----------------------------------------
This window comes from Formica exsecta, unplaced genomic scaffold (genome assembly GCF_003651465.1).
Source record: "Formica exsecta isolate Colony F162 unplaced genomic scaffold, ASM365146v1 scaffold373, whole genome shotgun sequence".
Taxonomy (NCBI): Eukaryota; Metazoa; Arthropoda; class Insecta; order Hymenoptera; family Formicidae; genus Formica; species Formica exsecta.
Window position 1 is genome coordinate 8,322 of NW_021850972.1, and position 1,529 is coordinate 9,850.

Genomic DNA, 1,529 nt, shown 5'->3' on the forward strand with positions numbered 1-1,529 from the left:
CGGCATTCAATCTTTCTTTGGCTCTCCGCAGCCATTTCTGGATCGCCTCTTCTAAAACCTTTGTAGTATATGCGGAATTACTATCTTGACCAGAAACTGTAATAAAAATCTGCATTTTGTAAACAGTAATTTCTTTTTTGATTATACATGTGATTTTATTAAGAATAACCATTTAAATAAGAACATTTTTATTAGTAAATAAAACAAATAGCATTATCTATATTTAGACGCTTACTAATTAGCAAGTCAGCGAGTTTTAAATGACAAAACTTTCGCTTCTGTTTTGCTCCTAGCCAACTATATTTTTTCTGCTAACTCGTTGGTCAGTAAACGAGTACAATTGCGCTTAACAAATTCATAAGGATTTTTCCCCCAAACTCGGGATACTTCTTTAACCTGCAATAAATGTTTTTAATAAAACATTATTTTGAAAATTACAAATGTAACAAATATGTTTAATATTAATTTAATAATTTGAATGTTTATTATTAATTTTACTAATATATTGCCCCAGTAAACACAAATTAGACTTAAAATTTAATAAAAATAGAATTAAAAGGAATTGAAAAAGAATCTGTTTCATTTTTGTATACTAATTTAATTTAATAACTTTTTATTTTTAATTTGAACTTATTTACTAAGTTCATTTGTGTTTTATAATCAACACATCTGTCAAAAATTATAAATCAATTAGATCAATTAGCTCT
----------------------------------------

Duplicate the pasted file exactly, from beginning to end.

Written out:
This window comes from Formica exsecta, unplaced genomic scaffold (genome assembly GCF_003651465.1).
Source record: "Formica exsecta isolate Colony F162 unplaced genomic scaffold, ASM365146v1 scaffold373, whole genome shotgun sequence".
Taxonomy (NCBI): Eukaryota; Metazoa; Arthropoda; class Insecta; order Hymenoptera; family Formicidae; genus Formica; species Formica exsecta.
Window position 1 is genome coordinate 8,322 of NW_021850972.1, and position 1,529 is coordinate 9,850.

Genomic DNA, 1,529 nt, shown 5'->3' on the forward strand with positions numbered 1-1,529 from the left:
CGGCATTCAATCTTTCTTTGGCTCTCCGCAGCCATTTCTGGATCGCCTCTTCTAAAACCTTTGTAGTATATGCGGAATTACTATCTTGACCAGAAACTGTAATAAAAATCTGCATTTTGTAAACAGTAATTTCTTTTTTGATTATACATGTGATTTTATTAAGAATAACCATTTAAATAAGAACATTTTTATTAGTAAATAAAACAAATAGCATTATCTATATTTAGACGCTTACTAATTAGCAAGTCAGCGAGTTTTAAATGACAAAACTTTCGCTTCTGTTTTGCTCCTAGCCAACTATATTTTTTCTGCTAACTCGTTGGTCAGTAAACGAGTACAATTGCGCTTAACAAATTCATAAGGATTTTTCCCCCAAACTCGGGATACTTCTTTAACCTGCAATAAATGTTTTTAATAAAACATTATTTTGAAAATTACAAATGTAACAAATATGTTTAATATTAATTTAATAATTTGAATGTTTATTATTAATTTTACTAATATATTGCCCCAGTAAACACAAATTAGACTTAAAATTTAATAAAAATAGAATTAAAAGGAATTGAAAAAGAATCTGTTTCATTTTTGTATACTAATTTAATTTAATAACTTTTTATTTTTAATTTGAACTTATTTACTAAGTTCATTTGTGTTTTATAATCAACACATCTGTCAAAAATTATAAATCAATTAGATCAATTAGCTCT